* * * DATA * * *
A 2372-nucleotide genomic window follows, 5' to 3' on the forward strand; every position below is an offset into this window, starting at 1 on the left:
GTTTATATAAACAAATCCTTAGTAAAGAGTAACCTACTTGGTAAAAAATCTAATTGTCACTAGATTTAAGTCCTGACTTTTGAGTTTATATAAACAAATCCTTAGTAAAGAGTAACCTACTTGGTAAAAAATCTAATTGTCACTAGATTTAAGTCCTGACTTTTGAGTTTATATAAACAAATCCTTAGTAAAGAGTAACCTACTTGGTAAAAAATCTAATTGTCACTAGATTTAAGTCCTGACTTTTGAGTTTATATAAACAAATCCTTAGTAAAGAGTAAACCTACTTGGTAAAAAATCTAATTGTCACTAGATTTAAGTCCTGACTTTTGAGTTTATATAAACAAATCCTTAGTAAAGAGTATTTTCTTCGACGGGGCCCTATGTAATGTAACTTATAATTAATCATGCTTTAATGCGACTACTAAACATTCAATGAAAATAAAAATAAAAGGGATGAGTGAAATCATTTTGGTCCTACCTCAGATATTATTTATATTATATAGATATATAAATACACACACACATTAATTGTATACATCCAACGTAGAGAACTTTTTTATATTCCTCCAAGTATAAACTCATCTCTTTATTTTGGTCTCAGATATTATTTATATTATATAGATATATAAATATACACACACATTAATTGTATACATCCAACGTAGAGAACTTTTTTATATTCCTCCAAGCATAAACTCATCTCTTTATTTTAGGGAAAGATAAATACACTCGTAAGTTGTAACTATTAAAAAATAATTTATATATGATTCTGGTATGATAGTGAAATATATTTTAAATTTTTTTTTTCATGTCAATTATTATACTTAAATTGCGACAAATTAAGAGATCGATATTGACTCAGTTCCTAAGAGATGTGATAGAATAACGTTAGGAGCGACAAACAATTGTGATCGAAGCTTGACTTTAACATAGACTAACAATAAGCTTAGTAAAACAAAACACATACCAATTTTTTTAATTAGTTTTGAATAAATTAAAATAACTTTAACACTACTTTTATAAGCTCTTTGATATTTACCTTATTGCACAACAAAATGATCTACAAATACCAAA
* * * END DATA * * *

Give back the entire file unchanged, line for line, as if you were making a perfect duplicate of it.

A 2372-nucleotide genomic window follows, 5' to 3' on the forward strand; every position below is an offset into this window, starting at 1 on the left:
GTTTATATAAACAAATCCTTAGTAAAGAGTAACCTACTTGGTAAAAAATCTAATTGTCACTAGATTTAAGTCCTGACTTTTGAGTTTATATAAACAAATCCTTAGTAAAGAGTAACCTACTTGGTAAAAAATCTAATTGTCACTAGATTTAAGTCCTGACTTTTGAGTTTATATAAACAAATCCTTAGTAAAGAGTAACCTACTTGGTAAAAAATCTAATTGTCACTAGATTTAAGTCCTGACTTTTGAGTTTATATAAACAAATCCTTAGTAAAGAGTAAACCTACTTGGTAAAAAATCTAATTGTCACTAGATTTAAGTCCTGACTTTTGAGTTTATATAAACAAATCCTTAGTAAAGAGTATTTTCTTCGACGGGGCCCTATGTAATGTAACTTATAATTAATCATGCTTTAATGCGACTACTAAACATTCAATGAAAATAAAAATAAAAGGGATGAGTGAAATCATTTTGGTCCTACCTCAGATATTATTTATATTATATAGATATATAAATACACACACACATTAATTGTATACATCCAACGTAGAGAACTTTTTTATATTCCTCCAAGTATAAACTCATCTCTTTATTTTGGTCTCAGATATTATTTATATTATATAGATATATAAATATACACACACATTAATTGTATACATCCAACGTAGAGAACTTTTTTATATTCCTCCAAGCATAAACTCATCTCTTTATTTTAGGGAAAGATAAATACACTCGTAAGTTGTAACTATTAAAAAATAATTTATATATGATTCTGGTATGATAGTGAAATATATTTTAAATTTTTTTTTTCATGTCAATTATTATACTTAAATTGCGACAAATTAAGAGATCGATATTGACTCAGTTCCTAAGAGATGTGATAGAATAACGTTAGGAGCGACAAACAATTGTGATCGAAGCTTGACTTTAACATAGACTAACAATAAGCTTAGTAAAACAAAACACATACCAATTTTTTTAATTAGTTTTGAATAAATTAAAATAACTTTAACACTACTTTTATAAGCTCTTTGATATTTACCTTATTGCACAACAAAATGATCTACAAATACCAAA